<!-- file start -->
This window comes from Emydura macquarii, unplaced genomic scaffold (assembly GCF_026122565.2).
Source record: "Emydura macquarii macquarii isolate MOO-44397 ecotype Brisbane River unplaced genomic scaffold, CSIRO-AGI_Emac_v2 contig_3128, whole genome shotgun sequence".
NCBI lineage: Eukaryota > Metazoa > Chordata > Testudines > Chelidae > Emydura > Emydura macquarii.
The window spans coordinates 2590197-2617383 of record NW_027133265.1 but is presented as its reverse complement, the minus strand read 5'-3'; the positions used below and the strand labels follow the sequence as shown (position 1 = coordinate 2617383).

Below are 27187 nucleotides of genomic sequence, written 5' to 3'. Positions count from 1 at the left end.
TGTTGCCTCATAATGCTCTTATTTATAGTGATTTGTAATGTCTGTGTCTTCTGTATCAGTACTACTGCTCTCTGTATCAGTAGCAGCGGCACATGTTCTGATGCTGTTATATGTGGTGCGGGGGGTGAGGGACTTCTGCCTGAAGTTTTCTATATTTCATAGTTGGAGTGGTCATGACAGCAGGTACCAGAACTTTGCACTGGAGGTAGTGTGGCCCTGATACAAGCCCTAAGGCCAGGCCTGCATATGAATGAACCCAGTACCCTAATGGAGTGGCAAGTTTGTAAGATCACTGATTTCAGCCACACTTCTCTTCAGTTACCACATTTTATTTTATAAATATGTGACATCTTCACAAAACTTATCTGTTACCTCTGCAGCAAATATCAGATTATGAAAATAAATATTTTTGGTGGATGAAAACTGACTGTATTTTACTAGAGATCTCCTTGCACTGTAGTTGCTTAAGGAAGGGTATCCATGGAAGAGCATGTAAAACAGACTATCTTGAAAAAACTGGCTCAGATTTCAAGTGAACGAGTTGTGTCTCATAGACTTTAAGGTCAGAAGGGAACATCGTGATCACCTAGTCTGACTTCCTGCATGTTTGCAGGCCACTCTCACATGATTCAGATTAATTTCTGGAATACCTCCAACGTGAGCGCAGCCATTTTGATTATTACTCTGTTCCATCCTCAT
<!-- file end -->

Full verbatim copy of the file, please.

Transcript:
This window comes from Emydura macquarii, unplaced genomic scaffold (assembly GCF_026122565.2).
Source record: "Emydura macquarii macquarii isolate MOO-44397 ecotype Brisbane River unplaced genomic scaffold, CSIRO-AGI_Emac_v2 contig_3128, whole genome shotgun sequence".
NCBI lineage: Eukaryota > Metazoa > Chordata > Testudines > Chelidae > Emydura > Emydura macquarii.
The window spans coordinates 2590197-2617383 of record NW_027133265.1 but is presented as its reverse complement, the minus strand read 5'-3'; the positions used below and the strand labels follow the sequence as shown (position 1 = coordinate 2617383).

Below are 27187 nucleotides of genomic sequence, written 5' to 3'. Positions count from 1 at the left end.
TGTTGCCTCATAATGCTCTTATTTATAGTGATTTGTAATGTCTGTGTCTTCTGTATCAGTACTACTGCTCTCTGTATCAGTAGCAGCGGCACATGTTCTGATGCTGTTATATGTGGTGCGGGGGGTGAGGGACTTCTGCCTGAAGTTTTCTATATTTCATAGTTGGAGTGGTCATGACAGCAGGTACCAGAACTTTGCACTGGAGGTAGTGTGGCCCTGATACAAGCCCTAAGGCCAGGCCTGCATATGAATGAACCCAGTACCCTAATGGAGTGGCAAGTTTGTAAGATCACTGATTTCAGCCACACTTCTCTTCAGTTACCACATTTTATTTTATAAATATGTGACATCTTCACAAAACTTATCTGTTACCTCTGCAGCAAATATCAGATTATGAAAATAAATATTTTTGGTGGATGAAAACTGACTGTATTTTACTAGAGATCTCCTTGCACTGTAGTTGCTTAAGGAAGGGTATCCATGGAAGAGCATGTAAAACAGACTATCTTGAAAAAACTGGCTCAGATTTCAAGTGAACGAGTTGTGTCTCATAGACTTTAAGGTCAGAAGGGAACATCGTGATCACCTAGTCTGACTTCCTGCATGTTTGCAGGCCACTCTCACATGATTCAGATTAATTTCTGGAATACCTCCAACGTGAGCGCAGCCATTTTGATTATTACTCTGTTCCATCCTCAT